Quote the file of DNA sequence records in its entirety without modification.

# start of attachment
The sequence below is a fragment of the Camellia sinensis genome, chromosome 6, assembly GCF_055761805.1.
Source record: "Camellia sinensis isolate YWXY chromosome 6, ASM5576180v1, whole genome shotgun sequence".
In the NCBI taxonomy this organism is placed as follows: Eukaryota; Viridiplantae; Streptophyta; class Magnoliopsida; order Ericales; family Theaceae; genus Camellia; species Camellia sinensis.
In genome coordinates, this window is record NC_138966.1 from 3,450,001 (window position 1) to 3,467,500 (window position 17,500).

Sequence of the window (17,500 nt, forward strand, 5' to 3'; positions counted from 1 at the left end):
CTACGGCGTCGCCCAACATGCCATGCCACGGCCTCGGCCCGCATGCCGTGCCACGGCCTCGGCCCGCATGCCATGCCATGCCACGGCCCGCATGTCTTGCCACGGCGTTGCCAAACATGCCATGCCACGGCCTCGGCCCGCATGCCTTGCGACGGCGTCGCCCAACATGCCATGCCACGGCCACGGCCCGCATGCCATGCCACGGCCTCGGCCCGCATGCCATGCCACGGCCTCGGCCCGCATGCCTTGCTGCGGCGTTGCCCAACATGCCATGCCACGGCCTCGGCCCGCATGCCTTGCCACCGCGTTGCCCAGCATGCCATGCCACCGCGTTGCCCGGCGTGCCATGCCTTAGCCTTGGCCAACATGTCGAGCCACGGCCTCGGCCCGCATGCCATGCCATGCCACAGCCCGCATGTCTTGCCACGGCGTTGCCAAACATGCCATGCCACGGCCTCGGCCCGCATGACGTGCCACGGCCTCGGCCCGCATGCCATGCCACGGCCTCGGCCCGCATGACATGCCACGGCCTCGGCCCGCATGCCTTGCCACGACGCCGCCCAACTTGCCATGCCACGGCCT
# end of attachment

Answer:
The sequence below is a fragment of the Camellia sinensis genome, chromosome 6, assembly GCF_055761805.1.
Source record: "Camellia sinensis isolate YWXY chromosome 6, ASM5576180v1, whole genome shotgun sequence".
In the NCBI taxonomy this organism is placed as follows: Eukaryota; Viridiplantae; Streptophyta; class Magnoliopsida; order Ericales; family Theaceae; genus Camellia; species Camellia sinensis.
In genome coordinates, this window is record NC_138966.1 from 3,450,001 (window position 1) to 3,467,500 (window position 17,500).

Sequence of the window (17,500 nt, forward strand, 5' to 3'; positions counted from 1 at the left end):
CTACGGCGTCGCCCAACATGCCATGCCACGGCCTCGGCCCGCATGCCGTGCCACGGCCTCGGCCCGCATGCCATGCCATGCCACGGCCCGCATGTCTTGCCACGGCGTTGCCAAACATGCCATGCCACGGCCTCGGCCCGCATGCCTTGCGACGGCGTCGCCCAACATGCCATGCCACGGCCACGGCCCGCATGCCATGCCACGGCCTCGGCCCGCATGCCATGCCACGGCCTCGGCCCGCATGCCTTGCTGCGGCGTTGCCCAACATGCCATGCCACGGCCTCGGCCCGCATGCCTTGCCACCGCGTTGCCCAGCATGCCATGCCACCGCGTTGCCCGGCGTGCCATGCCTTAGCCTTGGCCAACATGTCGAGCCACGGCCTCGGCCCGCATGCCATGCCATGCCACAGCCCGCATGTCTTGCCACGGCGTTGCCAAACATGCCATGCCACGGCCTCGGCCCGCATGACGTGCCACGGCCTCGGCCCGCATGCCATGCCACGGCCTCGGCCCGCATGACATGCCACGGCCTCGGCCCGCATGCCTTGCCACGACGCCGCCCAACTTGCCATGCCACGGCCT